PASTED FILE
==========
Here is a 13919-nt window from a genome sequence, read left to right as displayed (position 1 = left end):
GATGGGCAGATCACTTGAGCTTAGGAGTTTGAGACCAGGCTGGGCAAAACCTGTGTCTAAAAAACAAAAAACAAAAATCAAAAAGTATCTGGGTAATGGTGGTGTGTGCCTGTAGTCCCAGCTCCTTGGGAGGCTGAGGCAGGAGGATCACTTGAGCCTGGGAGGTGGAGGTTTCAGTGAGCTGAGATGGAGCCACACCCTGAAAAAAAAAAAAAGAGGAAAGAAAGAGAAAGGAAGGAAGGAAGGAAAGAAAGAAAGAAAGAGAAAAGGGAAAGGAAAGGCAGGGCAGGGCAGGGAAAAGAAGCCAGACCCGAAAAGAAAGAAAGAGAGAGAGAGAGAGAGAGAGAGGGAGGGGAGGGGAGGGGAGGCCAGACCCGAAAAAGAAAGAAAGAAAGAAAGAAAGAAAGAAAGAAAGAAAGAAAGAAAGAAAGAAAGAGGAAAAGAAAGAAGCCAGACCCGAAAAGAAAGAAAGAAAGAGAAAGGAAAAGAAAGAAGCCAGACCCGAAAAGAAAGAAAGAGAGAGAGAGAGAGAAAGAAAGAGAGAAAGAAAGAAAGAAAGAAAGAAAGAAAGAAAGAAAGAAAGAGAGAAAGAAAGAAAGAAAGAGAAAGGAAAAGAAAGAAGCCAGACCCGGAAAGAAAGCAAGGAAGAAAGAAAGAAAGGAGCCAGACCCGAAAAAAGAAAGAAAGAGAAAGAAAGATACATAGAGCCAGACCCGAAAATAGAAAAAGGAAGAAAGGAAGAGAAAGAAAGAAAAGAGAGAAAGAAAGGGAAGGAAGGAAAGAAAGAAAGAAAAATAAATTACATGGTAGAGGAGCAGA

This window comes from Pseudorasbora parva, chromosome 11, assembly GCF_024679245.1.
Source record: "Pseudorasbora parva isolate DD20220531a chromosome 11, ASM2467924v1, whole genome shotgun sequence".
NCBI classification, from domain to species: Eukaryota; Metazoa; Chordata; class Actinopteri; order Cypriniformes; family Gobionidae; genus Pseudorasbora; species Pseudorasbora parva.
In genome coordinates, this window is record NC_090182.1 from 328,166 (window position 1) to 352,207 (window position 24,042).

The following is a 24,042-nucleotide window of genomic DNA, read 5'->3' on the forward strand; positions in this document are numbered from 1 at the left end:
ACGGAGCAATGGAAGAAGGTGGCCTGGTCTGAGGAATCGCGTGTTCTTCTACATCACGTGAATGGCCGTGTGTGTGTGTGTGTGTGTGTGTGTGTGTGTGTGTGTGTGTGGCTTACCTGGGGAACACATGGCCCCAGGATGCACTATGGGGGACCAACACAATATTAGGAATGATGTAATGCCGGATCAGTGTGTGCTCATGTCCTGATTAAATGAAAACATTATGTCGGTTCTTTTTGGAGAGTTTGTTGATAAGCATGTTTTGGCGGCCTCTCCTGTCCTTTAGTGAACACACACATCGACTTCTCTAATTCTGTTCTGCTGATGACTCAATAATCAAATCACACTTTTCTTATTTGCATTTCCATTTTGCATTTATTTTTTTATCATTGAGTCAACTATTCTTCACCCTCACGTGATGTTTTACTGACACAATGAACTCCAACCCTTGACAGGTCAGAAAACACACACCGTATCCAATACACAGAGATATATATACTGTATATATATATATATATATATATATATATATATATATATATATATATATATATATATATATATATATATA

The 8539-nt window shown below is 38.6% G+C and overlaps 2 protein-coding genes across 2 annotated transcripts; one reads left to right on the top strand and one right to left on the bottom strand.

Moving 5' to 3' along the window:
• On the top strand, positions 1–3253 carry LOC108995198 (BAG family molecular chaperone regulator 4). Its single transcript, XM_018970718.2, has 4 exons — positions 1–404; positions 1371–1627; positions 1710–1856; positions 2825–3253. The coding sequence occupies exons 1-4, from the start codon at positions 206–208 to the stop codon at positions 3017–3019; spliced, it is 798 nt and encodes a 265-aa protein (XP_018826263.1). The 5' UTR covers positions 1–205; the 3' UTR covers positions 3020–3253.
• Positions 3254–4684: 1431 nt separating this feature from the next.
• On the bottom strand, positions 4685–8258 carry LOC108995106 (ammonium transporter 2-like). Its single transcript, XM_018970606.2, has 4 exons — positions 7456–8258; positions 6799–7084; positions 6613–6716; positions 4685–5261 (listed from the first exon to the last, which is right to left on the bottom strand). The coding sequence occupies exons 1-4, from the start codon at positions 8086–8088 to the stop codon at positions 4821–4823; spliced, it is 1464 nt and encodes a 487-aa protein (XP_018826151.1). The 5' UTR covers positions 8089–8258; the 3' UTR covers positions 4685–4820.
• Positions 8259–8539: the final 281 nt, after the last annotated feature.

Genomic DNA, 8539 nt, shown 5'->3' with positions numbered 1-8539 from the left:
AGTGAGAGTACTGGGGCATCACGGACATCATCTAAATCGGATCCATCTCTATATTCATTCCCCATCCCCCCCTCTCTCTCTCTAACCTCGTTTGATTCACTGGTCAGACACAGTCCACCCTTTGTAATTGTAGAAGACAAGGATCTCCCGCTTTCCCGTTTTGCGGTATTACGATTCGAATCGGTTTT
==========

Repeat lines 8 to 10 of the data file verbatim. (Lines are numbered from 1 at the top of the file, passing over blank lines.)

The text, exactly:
ACGGAGCAATGGAAGAAGGTGGCCTGGTCTGAGGAATCGCGTGTTCTTCTACATCACGTGAATGGCCGTGTGTGTGTGTGTGTGTGTGTGTGTGTGTGTGTGTGTGTGTGGCTTACCTGGGGAACACATGGCCCCAGGATGCACTATGGGGGACCAACACAATATTAGGAATGATGTAATGCCGGATCAGTGTGTGCTCATGTCCTGATTAAATGAAAACATTATGTCGGTTCTTTTTGGAGAGTTTGTTGATAAGCATGTTTTGGCGGCCTCTCCTGTCCTTTAGTGAACACACACATCGACTTCTCTAATTCTGTTCTGCTGATGACTCAATAATCAAATCACACTTTTCTTATTTGCATTTCCATTTTGCATTTATTTTTTTATCATTGAGTCAACTATTCTTCACCCTCACGTGATGTTTTACTGACACAATGAACTCCAACCCTTGACAGGTCAGAAAACACACACCGTATCCAATACACAGAGATATATATACTGTATATATATATATATATATATATATATATATATATATATATATATATATATATATATATATATATATATA

The 8539-nt window shown below is 38.6% G+C and overlaps 2 protein-coding genes across 2 annotated transcripts; one reads left to right on the top strand and one right to left on the bottom strand.

Moving 5' to 3' along the window: